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Doctors say minority women are not accessing cervical cancer screening services as much as they should, putting them at higher risk of developing the disease. Although incidence of cervical cancer continues to drop in the United States, rates for minority women remain higher than in the rest of the population.
There is "an ongoing problem of failure to access screening services by women, especially minority women," says Dr. Tri A. Dinh, a gynecologic oncologist at the Methodist Hospital in Houston. The problem is compounded by minority women's "reluctance to be examined 'down there'," because they "don't have this culture of yearly preventive medicine routine that American women or women acclimated to the U.S. health system have."
"There's still no thought about preventive medicine in a lot of cultures," Dinh added, "that's a problem."
Dr. Adnan R Munkarah, MD, a specialist in gynecologic cancer including ovarian and uterine cancer at the Henry Ford Hospital in Detroit, agrees.
"He says the main issue facing health care professionals today regarding cervical health in minorities is "noncompliance with cervical cancer screening program." He attributes the "inadequate follow-up and management of abnormal Pap smears," to a combination of factors including less access, cultural norms and lack of information.
Robert A. Burger, MD, of the Ovarian Cancer Research Program of the Fox Chase Cancer Center in Philadelphia, says "more effective utilization of yearly screening examinations for women at higher risk for developing the disease and primary public education," is needed regarding the issue of HPV infection.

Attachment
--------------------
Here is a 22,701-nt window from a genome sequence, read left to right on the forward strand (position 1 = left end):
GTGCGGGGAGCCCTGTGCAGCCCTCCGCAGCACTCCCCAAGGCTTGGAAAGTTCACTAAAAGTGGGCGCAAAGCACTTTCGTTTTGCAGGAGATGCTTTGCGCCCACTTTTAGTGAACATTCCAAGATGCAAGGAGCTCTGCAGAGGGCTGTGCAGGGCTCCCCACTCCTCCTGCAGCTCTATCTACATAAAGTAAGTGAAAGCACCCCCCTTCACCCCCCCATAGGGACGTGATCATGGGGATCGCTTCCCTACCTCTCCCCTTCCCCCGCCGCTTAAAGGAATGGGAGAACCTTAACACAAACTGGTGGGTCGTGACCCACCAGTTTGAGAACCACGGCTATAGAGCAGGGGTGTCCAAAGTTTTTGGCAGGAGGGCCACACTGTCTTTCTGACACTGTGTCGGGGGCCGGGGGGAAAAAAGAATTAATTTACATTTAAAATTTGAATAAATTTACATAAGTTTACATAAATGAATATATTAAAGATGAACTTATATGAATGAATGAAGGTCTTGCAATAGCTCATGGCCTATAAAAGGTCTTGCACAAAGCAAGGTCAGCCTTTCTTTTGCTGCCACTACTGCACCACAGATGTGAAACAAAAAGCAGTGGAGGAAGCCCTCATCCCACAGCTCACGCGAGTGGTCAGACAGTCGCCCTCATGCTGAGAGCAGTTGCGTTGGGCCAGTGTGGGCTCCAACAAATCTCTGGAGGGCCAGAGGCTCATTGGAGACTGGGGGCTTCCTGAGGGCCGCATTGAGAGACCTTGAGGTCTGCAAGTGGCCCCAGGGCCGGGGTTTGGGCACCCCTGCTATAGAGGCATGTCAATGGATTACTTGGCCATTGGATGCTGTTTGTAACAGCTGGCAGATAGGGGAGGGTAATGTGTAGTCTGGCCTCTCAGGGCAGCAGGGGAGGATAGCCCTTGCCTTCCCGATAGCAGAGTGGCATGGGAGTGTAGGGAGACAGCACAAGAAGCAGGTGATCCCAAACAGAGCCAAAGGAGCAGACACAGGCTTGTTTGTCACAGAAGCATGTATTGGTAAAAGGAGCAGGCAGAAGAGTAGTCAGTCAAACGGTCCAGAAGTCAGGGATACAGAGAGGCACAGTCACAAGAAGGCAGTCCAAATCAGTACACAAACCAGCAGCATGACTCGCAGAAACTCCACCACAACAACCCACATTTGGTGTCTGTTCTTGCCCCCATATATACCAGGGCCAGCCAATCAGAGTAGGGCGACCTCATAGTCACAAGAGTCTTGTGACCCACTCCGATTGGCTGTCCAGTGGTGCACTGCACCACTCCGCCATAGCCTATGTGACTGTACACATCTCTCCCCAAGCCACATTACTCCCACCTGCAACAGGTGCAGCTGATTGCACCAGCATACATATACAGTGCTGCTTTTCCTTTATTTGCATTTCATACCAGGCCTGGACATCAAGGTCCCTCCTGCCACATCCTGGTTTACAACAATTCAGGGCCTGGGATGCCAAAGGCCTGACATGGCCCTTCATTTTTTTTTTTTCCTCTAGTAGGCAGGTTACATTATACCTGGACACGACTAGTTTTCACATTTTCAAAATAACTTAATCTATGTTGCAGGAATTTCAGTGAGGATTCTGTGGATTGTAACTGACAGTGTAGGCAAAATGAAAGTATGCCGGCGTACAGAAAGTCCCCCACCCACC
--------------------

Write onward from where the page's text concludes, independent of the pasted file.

Dinh says another problem regarding screening for cervical cancer involves older women. Calling it a "physicians' problem," Dinh says some doctors don't read the fine print when it comes to screening women over 70.
"There is the thought that if one is past the age of 70 one does not need Pap smears anymore, and that is a true statement if one meets the criteria," Dinh said. Women over 70 don't need to be screened for cervical cancer if they have not had an abnormal Pap smear in the last 10 years and if they've had three consecutive normal Pap smears. But, many physicians just look at the age, Dinh said. "They don't read past the first line of the recommendation."
"Any screening test has its limitations," said Dr. Munkarah. "However, if one abides by the screening guidelines for Pap smear, the incidence of invasive cervical cancer and disease related mortality will be significantly reduced."
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